However, thongs began to change when I got high speed internet in 2008, and I started downloading podcasts from I-Tunes. After listening to Spanish learning podcasts for a time, I glanced at the Spanish instruction versions, and realized that I understood them. It was a great feeling to know that something that had been unintelligible was now understandable. Eventually, my Spanish learning fell by the wayside due to my being enticed by other languages.
One such language was French, which, at first, was lower on my priority list. This changed when I was browsing the I-Tunes store and grew curious about the podcasts Mission Paris and Coffee Break French. I was interested in the former because I had listened to Mission Berlin to learn German, and in the latter because I had listened to Coffee Break Spanish to learn Spanish. After I downloaded and listened to a few episodes of each, I not only continued to listen to these podcasts, but also started listening to other French learning podcasts. Over time, as in the case with Spanish, I was able to read instructions in French.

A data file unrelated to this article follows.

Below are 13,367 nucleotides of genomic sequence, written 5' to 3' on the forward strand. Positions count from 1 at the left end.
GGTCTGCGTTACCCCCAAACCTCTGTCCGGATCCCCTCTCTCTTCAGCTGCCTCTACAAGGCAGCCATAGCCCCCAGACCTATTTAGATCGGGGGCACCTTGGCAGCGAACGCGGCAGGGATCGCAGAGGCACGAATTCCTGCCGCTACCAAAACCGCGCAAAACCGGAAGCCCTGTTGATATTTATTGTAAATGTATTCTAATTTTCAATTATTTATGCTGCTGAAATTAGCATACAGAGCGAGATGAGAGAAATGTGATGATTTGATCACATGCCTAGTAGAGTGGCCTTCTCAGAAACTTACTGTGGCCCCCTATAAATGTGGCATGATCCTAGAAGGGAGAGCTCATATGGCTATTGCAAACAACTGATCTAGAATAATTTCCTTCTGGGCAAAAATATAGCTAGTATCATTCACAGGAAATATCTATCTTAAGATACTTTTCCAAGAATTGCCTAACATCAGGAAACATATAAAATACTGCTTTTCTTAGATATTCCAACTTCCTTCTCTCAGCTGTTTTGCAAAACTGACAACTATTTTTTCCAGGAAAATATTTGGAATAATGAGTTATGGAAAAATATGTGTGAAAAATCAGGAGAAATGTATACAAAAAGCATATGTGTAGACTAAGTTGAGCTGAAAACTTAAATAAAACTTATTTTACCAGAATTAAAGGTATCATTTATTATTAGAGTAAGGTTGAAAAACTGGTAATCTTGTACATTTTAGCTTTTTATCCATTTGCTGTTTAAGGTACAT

I even bought French-learning books from Barnes & Noble. Pretty soon, I was reading short stories in French, which expanded to include blog posts and articles. It was a wonderful feeling to be able to go to a website in French, to be able to read what was said, and to tell other people about what I had read. I actually liked a few posts so much that I sought out the authors on Twitter to request permission to translate their posts into English and to then post them on my blog, which they granted. (You can find them here.) In the translation process, I discovered that I needed an unabridged dictionary, because my beginner’s dictionary didn’t include a lot of the words and expressions used in the posts. I also found it inconvenient to keep changing tabs on my smart phone to look things up online. I realized that translation is hard work, but, ince finished, I enjoyed a sense of accomplishment. In fact, my brain released adrenaline into my bloodstream and the parts of my brain associated with happiness lit up. This feeling of euphoria was enhanced when I remembered the days in which anything in French was completely incomprehensible. However, while I can do all that, and can listen to some podcasts, I am not yet fluent enough to watch television without subtitles.